Dementia care is a very involved and confusing process that is completely individual to each person. It requires carers , nurses and family members to think on their feet and advocate for the person with Dementia at every opportunity.
Dementia is different!….
I sincerely thank you for making the effort to learn more about Dementia via Dementia Downunder to ultimately provide better care.
People with Dementia are still valuable and we need to continue to adapt to them to allow themselves to feel valued and live positive and fulfilling lives.
After such an amazing first day of the national Dementia conference, I thought today would probably be ‘middle of the road’.
Man, was I wrong….?
I had the most amazing session with Naomi Feil who almost needed an ‘Adults Only ‘ rating on her session as she let rip with some very colourful language ( totally appropriately of course) to demonstrate and role play what life is like for someone with Dementia.
Naomi also connected with her audience like no-one I have seen. I was totally magnetised by her and could not write my notes quick enough.
Naomi teaches validation techniques and I totally connected with this method. When she finished I had to meet her and give her my card and have a photo taken together. I felt she had an ‘aura’ and I asked for a hug from her hoping to gain some of her magic.
I then met an amazing advocate called Susan Ryan who really connected with me and we shared incredible personal stories. We ran out of time to chat so this dialogue will continue.
Next was a 5 minute free shoulder massage from the ladies in the purple shirts. How refreshing!… I certainly needed it. Thanks…
I chatted with Prof Richard Fleming who is involved at UTAS ( University of Tasmania) , Dementia publications, plus a whole other host of initiatives.I found him really accommodating and I am sure to learn more from him in the future.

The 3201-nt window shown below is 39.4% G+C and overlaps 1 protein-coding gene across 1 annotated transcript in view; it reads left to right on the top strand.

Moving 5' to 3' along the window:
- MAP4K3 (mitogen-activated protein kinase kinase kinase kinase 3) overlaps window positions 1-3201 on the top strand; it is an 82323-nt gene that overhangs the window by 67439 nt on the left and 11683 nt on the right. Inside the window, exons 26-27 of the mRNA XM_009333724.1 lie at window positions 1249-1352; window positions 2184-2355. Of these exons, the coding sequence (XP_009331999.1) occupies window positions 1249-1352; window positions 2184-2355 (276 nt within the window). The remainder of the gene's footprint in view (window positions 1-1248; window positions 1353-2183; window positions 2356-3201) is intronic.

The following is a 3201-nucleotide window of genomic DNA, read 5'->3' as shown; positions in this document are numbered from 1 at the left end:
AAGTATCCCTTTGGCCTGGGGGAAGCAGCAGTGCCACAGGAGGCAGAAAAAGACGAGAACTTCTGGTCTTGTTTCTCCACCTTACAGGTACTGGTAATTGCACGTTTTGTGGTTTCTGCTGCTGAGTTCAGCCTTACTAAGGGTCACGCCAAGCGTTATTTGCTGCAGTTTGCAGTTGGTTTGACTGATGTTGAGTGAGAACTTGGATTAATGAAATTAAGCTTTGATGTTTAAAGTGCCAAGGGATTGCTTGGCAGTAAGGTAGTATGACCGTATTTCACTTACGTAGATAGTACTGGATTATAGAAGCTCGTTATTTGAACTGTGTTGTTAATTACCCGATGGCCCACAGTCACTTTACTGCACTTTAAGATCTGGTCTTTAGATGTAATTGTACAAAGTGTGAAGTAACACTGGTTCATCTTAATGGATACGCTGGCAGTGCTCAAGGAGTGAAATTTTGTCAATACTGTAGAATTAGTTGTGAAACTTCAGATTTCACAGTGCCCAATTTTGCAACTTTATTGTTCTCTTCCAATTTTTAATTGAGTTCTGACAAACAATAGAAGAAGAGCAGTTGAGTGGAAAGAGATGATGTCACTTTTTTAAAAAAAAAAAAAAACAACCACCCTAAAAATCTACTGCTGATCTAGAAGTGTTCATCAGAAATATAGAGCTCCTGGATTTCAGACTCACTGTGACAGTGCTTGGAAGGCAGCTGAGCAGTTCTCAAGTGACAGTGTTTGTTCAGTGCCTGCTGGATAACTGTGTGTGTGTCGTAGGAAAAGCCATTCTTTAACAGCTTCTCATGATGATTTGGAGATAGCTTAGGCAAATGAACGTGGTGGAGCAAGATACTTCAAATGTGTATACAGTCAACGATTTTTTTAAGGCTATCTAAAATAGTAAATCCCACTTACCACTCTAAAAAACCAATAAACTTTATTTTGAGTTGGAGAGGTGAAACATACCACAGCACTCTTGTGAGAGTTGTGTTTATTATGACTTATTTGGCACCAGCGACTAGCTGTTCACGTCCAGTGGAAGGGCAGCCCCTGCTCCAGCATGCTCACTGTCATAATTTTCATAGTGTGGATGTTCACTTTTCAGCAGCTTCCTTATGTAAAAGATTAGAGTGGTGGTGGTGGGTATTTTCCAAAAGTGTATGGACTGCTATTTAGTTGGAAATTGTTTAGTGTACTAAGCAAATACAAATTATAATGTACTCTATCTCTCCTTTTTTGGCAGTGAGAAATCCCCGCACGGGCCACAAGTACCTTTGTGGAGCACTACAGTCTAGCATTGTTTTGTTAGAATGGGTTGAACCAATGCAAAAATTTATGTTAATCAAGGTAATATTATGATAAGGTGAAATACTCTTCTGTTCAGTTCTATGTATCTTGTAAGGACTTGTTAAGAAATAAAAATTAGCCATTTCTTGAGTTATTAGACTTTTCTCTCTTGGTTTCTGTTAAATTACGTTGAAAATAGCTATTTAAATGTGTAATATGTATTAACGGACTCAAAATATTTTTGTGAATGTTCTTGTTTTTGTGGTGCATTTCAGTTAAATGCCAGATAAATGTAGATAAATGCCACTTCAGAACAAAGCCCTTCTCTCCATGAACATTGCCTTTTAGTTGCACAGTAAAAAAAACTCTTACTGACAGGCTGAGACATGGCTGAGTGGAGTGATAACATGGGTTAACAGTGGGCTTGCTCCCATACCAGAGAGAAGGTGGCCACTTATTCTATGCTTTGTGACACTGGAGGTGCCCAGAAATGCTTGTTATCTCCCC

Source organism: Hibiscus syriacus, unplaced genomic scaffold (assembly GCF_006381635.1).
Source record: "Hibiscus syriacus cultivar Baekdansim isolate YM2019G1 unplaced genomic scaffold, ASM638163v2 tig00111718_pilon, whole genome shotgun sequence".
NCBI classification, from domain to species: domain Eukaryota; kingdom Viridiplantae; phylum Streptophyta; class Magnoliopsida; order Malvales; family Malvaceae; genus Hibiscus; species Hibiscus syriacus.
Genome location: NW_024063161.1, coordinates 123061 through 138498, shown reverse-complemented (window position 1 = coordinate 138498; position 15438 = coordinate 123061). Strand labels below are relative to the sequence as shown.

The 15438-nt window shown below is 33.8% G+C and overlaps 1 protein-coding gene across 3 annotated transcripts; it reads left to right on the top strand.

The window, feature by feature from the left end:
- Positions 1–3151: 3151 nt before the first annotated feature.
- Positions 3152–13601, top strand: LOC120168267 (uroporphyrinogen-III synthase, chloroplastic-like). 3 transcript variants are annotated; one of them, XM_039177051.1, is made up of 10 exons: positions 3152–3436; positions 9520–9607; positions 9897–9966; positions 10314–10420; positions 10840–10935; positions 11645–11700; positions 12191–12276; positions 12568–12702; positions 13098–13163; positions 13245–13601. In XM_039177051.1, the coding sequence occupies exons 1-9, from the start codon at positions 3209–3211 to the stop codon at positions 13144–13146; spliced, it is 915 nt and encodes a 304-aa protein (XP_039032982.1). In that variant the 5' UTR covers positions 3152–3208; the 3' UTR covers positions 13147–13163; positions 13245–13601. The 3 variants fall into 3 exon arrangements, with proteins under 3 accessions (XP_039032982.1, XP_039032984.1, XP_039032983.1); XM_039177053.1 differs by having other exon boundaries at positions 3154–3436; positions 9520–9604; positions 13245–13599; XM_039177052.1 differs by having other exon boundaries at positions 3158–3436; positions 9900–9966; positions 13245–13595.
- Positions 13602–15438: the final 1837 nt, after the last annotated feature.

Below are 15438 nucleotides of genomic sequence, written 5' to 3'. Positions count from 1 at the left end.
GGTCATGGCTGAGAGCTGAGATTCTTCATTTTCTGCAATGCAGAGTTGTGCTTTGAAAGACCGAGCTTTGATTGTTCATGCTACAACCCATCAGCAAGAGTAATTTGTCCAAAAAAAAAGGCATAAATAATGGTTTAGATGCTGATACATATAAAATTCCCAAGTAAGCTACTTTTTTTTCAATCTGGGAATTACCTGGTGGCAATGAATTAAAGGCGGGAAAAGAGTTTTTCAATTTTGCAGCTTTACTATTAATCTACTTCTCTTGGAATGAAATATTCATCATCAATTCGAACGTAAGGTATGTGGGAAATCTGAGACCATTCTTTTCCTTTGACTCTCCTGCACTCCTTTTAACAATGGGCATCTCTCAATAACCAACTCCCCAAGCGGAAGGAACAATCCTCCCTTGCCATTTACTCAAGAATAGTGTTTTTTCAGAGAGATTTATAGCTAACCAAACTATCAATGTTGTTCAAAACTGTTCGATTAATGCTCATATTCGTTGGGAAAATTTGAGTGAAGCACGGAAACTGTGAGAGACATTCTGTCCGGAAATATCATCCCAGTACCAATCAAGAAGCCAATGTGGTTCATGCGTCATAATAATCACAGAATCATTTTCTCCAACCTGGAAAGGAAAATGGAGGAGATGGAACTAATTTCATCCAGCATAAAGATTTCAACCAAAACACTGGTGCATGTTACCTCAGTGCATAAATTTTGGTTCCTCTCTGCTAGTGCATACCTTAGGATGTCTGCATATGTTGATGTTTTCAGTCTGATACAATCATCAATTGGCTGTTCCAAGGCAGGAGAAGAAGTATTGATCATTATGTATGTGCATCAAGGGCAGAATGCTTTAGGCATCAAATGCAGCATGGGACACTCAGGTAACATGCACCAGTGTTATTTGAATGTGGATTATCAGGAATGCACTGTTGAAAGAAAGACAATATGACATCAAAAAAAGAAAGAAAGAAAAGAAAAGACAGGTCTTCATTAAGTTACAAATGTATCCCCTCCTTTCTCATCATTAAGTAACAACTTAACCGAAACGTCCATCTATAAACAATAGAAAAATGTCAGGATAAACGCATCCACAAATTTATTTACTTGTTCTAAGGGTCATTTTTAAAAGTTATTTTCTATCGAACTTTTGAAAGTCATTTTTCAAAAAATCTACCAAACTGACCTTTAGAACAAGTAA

I was a bit tired from the seminars and too many words on the PowerPoint presentations so decided to try some virtuality reality(vr) programs at Hammond Care. They had a fabulous VR program to demonstrate what aged care environments look like from the person with Dementia’s perspective. Eg what white toilet seats look like in a white bathroom.
I learnt so much about why people react the way they do and often is caused by their environment. This info from Tim was invaluable.
I then went to an info booth selling Souvenaid, a nutritional product. The amazing thing was that the guy on the stand was Rod Fanner who almost had the carbon copy experiences as me with his dad who had Dementia. He followed his passion with his advocacy, and I am very excited to be continuing our discussions to see what we can do when we compare notes.
While chatting with Rod he then calls over a lady for me to meet, who is one of the most reputable geriatricians in South Australia – Jane Hecker. This was an invaluable chat and Adelaide is certainly a small world.
So there you have it, another action packed and informative day.
Last day tomorrow!
Am so excited, I just found my original email to Christine Bryden. I have not seen it since I wrote it almost 3 years ago.
In my usual raw and open style I would like to share with you what I wrote (I am sure Christine won’t mind). What is amazing is that this week I fulfilled the dream I had in the email to meet Christine.
MY EMAIL TO CHRISTINE:
My name is Brett Partington and I have been compelled to contact you ever since you were profiled on Australian Story on the ABC.Congratulations on your incredible achievements and inspirational story, as well as being the ‘leading voice of Alzheimer’s in Australia’.
I have a very strong passion to follow in your footsteps in being ‘another voice’ for people with dementia. I have long term aspirations to write a book one day, but more importantly make a difference to so many people who aren’t being heard…right now. I am not even sure what is driving me to throw myself into this arena, how I am going to do it, or where it will end up? What I do know is that I have a lot of passion and drive, and really care about people with dementia.
I am not an academic, I have no healthcare experience, and to be completely honest I knew absolutely nothing about dementia until just under 12 months ago when I discovered my Dad had Alzheimer’s ( He was diagnosed 18 months earlier but I was unaware of this fact). My learning curve in this time has been vertical and I simply cannot get enough information on the subject. My areas of interest are early onset dementia as well as creating awareness in the community and breaking down the stigmas associated with people with dementia. I believe the fact I am prepared to share our ‘warts and all’ story may be a unique and interesting way to gain dementia awareness traction in the community. The fact I am just an ordinary person who has had this disease come out of nowhere and change our family situation in a very short time, may resonate with lots of other families and be a different path to raising awareness in the community.